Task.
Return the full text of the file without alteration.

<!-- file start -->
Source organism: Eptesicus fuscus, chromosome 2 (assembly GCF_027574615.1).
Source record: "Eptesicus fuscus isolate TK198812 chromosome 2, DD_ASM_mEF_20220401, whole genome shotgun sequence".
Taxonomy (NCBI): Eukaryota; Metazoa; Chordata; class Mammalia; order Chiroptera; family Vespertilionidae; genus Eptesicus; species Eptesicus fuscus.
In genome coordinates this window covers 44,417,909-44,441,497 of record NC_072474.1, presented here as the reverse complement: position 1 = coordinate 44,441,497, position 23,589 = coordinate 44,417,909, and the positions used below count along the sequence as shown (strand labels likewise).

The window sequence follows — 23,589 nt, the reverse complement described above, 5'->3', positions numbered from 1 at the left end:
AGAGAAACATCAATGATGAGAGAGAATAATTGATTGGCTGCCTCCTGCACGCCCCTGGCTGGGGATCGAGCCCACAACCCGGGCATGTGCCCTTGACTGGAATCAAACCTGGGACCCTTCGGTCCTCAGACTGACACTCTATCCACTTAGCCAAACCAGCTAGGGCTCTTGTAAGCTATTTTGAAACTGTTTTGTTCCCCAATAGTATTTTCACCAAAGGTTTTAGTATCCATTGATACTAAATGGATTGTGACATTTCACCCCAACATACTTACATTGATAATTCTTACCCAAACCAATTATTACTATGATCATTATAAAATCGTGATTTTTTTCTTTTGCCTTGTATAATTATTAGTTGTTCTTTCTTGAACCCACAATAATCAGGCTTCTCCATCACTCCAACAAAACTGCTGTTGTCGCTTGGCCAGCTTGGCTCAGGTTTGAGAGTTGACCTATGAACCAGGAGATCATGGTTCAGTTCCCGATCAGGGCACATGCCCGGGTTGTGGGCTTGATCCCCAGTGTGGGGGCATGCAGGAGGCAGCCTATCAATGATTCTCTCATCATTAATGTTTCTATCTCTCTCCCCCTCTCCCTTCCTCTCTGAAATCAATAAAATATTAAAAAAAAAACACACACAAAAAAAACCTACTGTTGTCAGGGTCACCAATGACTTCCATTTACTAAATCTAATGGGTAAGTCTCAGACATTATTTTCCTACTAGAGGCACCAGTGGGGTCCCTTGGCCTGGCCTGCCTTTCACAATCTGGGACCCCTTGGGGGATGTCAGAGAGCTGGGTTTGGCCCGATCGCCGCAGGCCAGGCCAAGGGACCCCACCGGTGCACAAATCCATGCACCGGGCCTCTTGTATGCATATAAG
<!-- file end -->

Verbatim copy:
Source organism: Eptesicus fuscus, chromosome 2 (assembly GCF_027574615.1).
Source record: "Eptesicus fuscus isolate TK198812 chromosome 2, DD_ASM_mEF_20220401, whole genome shotgun sequence".
Taxonomy (NCBI): Eukaryota; Metazoa; Chordata; class Mammalia; order Chiroptera; family Vespertilionidae; genus Eptesicus; species Eptesicus fuscus.
In genome coordinates this window covers 44,417,909-44,441,497 of record NC_072474.1, presented here as the reverse complement: position 1 = coordinate 44,441,497, position 23,589 = coordinate 44,417,909, and the positions used below count along the sequence as shown (strand labels likewise).

The window sequence follows — 23,589 nt, the reverse complement described above, 5'->3', positions numbered from 1 at the left end:
AGAGAAACATCAATGATGAGAGAGAATAATTGATTGGCTGCCTCCTGCACGCCCCTGGCTGGGGATCGAGCCCACAACCCGGGCATGTGCCCTTGACTGGAATCAAACCTGGGACCCTTCGGTCCTCAGACTGACACTCTATCCACTTAGCCAAACCAGCTAGGGCTCTTGTAAGCTATTTTGAAACTGTTTTGTTCCCCAATAGTATTTTCACCAAAGGTTTTAGTATCCATTGATACTAAATGGATTGTGACATTTCACCCCAACATACTTACATTGATAATTCTTACCCAAACCAATTATTACTATGATCATTATAAAATCGTGATTTTTTTCTTTTGCCTTGTATAATTATTAGTTGTTCTTTCTTGAACCCACAATAATCAGGCTTCTCCATCACTCCAACAAAACTGCTGTTGTCGCTTGGCCAGCTTGGCTCAGGTTTGAGAGTTGACCTATGAACCAGGAGATCATGGTTCAGTTCCCGATCAGGGCACATGCCCGGGTTGTGGGCTTGATCCCCAGTGTGGGGGCATGCAGGAGGCAGCCTATCAATGATTCTCTCATCATTAATGTTTCTATCTCTCTCCCCCTCTCCCTTCCTCTCTGAAATCAATAAAATATTAAAAAAAAAACACACACAAAAAAAACCTACTGTTGTCAGGGTCACCAATGACTTCCATTTACTAAATCTAATGGGTAAGTCTCAGACATTATTTTCCTACTAGAGGCACCAGTGGGGTCCCTTGGCCTGGCCTGCCTTTCACAATCTGGGACCCCTTGGGGGATGTCAGAGAGCTGGGTTTGGCCCGATCGCCGCAGGCCAGGCCAAGGGACCCCACCGGTGCACAAATCCATGCACCGGGCCTCTTGTATGCATATAAG